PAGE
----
How will the DJ you are looking at hiring make YOUR celebration unique? What will they do to ensure that your celebration isn’t just a music playlist variation from every other similar type of event they’ve performed?
If your event is a wedding, this question is all the more important. The couples I’ve spoken with over the last 23 years really don’t want their wedding feeling like a McWedding, or to feel exactly like a friend’s wedding a year ago. If all the DJ can come up with is talk about ‘reading the crowd’ and playing music to suit, then they really aren’t making your event unique, nor are they tailoring it specifically to suit you and your style.
There are so many things that a talented DJ can do to help give your celebration its own feel, a distinct flavour that represents your style and your tastes. Most hobby DJs won’t know how to answer this question, other than to talk about the sound and lighting gear that they will bring, or how they play music to suit your crowd specifically. Honestly, that’s not enough on its own. That’s the bare minimum that they should be offering!
A great specific question to ask your DJ is
“What was the last thing you invested in to improve your talent, skill or performance?”
This question is likely to make most non-professional DJs squirm a bit, so ensure you get a satisfactory answer to it. Answers like “I learn on the job”, “I rehearse at home”, or “I’m constantly keeping in touch with new music and new DJ gear” really aren’t decent answers. In DJ Richard’s case there are a lot of answers to that question, including;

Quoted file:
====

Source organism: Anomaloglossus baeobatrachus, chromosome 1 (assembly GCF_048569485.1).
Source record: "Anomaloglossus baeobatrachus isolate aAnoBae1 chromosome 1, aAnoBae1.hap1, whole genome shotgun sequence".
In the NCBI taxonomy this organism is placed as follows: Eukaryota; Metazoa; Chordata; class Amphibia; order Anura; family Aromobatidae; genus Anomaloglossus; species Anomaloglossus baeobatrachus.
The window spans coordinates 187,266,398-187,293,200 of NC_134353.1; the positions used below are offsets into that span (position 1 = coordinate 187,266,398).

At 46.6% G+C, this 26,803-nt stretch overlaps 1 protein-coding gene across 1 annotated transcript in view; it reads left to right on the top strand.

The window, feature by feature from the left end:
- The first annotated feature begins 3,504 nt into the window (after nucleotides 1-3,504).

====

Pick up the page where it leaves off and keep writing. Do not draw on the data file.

- Attending international DJ Trade Shows and seminars in Las Vegas in 2006, 2008 and 2009
- Completing and graduating the Marbecca Method Advanced Master of Ceremonies workshop in America
- Purchasing Scott Favor’s training DVD set to study improved DJ interaction with crowds
- Purchasing Randy Bartlett’s 1% Solution DVD Set for improving DJ’s performance skills
- Purchasing Stacy Zemon’s DJ Handbook
- Subscribing to MobileBeat DJ Magazine
- Regularly contributing and moderating on several DJ online forums in the UK and America
- Writing and having published articles relating to wedding DJ and MC performance
- Subscribing to and repeatedly listening to all of the Disc Jockey America Radio podcasts
- Purchasing and reading multitudes of business and performance handbooks and publications
- Invited critique of other DJs performances
- One on one mentoring of other DJs at their request
In short, every year DJs ought to be improving their knowledge, sharpening their skills and developing new techniques and ideas to help make your event something that’s completely new, rather than ‘just another gig’ for the DJ.
Next time we’ll look at how you can determine whether your DJ is a true professional, or a hobby DJ. That’s coming up in part 3.